Rescue Operation

Rescue those being led away to death;
hold back those staggering toward slaughter.
If you say, “But we knew nothing about this,”
does not he who weighs the heart perceive it?
Does not he who guards your life know it?
Will he not repay everyone according to what they have done”
Prov 24:11-12 (NIV)

In the passage above, there are three kinds of people: 1) Those who are in danger and need someone to rescue them, 2) Those who do the rescuing and 3) Those who make excuses and do not get involved.

One of my favorite stories from WWII took place in the Philippines. At the end of the war, as allied forces were retaking the islands, the Japanese army was killing their prisoners rather than releasing them. One of the prison camps was located in Cabanatuan where 511 men had been held since the beginning of the war in early 1942.

When the US commander of the Philippine invasion force learned of the danger faced by the POW’s at Cabanatuan, he assigned Lt. Col. Henry Mucci, commander of the 6th Ranger Battalion to put together a rescue mission. Mucci assembled 127 elite US Army Rangers and explained the rescue plan to them. He only wanted volunteers as the risks were high and some of them would not be coming back. He told his men that if they were newly married, or were afraid to go, he did not want them to go. He only wanted men who were fully committed to the mission, men who were ready to lay down their lives for the sake of the prisoners, men who felt lucky.

No one was surprised when all 127 men confidently stepped forward to volunteer. Mucci briefed them further and then gave one last order before sending them to prepare for the mission. He informed them, “There will be no atheists on this mission. Every one of you is to report to the chapel immediately where you will get on your knees and pray with the chaplains and swear an oath to God that you will bring those prisoners out alive or die trying--dismissed!”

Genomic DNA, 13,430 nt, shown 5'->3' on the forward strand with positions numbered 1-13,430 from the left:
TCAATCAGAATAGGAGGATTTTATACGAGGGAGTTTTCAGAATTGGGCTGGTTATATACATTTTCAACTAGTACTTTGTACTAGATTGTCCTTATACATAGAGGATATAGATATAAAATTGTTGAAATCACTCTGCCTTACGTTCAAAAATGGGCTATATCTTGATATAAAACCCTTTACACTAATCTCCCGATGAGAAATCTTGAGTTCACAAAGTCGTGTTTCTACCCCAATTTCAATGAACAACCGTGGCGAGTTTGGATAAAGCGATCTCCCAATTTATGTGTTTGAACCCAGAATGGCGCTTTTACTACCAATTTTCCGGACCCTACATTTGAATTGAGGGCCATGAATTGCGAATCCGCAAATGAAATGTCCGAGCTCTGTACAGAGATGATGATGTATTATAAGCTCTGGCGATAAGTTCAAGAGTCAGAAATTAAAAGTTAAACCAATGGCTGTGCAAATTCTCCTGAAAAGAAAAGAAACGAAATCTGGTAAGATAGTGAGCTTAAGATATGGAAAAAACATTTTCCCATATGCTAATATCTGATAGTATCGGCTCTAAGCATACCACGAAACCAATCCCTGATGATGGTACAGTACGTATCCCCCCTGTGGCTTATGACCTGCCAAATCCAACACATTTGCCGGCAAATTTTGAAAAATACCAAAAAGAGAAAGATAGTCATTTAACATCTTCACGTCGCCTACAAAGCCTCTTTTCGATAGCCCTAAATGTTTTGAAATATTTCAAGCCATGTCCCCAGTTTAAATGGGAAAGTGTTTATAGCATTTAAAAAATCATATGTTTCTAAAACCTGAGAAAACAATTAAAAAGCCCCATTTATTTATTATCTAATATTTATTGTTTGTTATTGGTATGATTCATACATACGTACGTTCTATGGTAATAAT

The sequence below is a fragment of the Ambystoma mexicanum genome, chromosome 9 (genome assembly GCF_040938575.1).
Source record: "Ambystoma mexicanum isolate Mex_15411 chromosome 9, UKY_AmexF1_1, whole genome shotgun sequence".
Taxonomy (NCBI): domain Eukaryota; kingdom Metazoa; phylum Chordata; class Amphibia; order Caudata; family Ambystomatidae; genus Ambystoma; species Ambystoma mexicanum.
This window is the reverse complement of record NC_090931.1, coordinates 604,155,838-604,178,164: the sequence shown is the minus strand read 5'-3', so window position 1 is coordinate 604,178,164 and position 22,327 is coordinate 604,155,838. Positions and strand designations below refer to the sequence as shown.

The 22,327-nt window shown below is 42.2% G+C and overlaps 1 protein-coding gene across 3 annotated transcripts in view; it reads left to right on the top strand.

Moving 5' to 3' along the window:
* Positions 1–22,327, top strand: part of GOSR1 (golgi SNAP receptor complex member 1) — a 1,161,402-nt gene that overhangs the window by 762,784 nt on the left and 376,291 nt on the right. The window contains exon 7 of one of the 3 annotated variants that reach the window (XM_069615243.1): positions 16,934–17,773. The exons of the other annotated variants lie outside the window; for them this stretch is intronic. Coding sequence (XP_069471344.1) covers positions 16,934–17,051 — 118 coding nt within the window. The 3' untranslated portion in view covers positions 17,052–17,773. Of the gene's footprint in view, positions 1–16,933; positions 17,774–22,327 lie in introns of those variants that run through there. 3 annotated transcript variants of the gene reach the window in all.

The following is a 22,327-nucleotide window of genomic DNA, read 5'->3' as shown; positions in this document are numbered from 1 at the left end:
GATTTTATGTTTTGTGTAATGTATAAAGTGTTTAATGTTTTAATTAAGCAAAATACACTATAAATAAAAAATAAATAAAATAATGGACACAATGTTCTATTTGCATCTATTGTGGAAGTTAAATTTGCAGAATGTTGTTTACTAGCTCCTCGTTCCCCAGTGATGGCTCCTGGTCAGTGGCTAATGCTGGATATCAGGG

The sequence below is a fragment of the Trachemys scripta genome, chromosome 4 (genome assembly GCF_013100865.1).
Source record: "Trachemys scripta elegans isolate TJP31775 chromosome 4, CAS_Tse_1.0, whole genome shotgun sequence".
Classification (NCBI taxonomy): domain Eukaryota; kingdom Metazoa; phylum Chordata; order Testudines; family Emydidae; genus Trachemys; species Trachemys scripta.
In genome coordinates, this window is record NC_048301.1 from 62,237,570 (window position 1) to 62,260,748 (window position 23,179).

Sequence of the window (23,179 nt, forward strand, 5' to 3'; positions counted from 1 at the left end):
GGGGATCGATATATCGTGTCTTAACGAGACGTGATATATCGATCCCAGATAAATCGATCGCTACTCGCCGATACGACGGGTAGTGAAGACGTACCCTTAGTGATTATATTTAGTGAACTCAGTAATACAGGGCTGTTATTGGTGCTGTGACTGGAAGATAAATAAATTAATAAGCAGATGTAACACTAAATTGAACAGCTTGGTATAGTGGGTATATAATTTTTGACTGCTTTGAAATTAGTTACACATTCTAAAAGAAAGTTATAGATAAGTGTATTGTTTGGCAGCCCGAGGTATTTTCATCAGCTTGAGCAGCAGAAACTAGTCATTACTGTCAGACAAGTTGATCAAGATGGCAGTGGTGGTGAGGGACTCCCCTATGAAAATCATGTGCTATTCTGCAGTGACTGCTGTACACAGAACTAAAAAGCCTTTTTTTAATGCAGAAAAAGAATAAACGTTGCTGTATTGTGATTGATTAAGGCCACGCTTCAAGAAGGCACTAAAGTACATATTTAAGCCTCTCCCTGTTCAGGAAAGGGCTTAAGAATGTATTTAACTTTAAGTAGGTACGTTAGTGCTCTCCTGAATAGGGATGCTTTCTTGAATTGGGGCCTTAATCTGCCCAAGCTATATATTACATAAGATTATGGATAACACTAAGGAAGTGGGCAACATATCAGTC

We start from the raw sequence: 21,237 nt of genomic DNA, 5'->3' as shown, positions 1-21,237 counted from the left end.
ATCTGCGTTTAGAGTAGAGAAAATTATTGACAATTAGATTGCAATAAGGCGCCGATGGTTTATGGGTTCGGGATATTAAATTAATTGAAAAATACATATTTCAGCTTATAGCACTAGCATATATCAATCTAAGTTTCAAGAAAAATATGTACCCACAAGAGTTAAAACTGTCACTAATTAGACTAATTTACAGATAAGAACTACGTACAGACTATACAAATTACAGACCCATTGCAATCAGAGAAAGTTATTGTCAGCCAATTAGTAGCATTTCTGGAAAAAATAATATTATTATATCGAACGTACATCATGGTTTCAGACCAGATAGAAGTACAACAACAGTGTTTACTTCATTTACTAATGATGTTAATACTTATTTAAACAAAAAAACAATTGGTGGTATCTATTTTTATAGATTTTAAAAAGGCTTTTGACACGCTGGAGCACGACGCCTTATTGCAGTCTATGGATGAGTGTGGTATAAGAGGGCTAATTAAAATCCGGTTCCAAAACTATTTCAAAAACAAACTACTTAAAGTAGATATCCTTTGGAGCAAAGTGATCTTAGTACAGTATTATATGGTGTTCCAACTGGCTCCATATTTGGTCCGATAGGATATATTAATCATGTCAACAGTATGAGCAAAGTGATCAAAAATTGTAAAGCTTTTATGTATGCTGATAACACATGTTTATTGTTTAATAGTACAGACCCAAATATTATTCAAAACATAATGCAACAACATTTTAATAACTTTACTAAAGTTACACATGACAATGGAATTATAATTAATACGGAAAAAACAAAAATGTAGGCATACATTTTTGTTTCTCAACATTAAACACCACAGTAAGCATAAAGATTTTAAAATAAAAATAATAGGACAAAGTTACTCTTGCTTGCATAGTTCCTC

The rest of the story is one of the great rescue operations of WWII in which the Army Rangers joined forces with 200 Filipino Scouts and underground fighters to successfully bring out all 511 men from the Cabanatuan POW camp. One prisoner with severe malaria died during the journey but he died a free man. Two Rangers also died and other Filipinos and Americans sustained injuries in the effort to release these captives and save them from a death sentence. I am always moved by what they did to set others free.

We have the same mission. Some will step forward and volunteer to give their all for the sake of those who are perishing. Others will have excuses for not doing anything. For those who are ready to take action, God promises His supernatural aid in the ultimate rescue operation. If we don’t do something, people will be lost. Now is the time to stand up and do your part.


Reporting for duty,

Ps George


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